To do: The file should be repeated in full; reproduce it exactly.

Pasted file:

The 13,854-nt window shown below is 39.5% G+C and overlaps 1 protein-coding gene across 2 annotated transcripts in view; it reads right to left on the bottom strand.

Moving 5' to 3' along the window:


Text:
The 13,854-nt window shown below is 39.5% G+C and overlaps 1 protein-coding gene across 2 annotated transcripts in view; it reads right to left on the bottom strand.

Moving 5' to 3' along the window: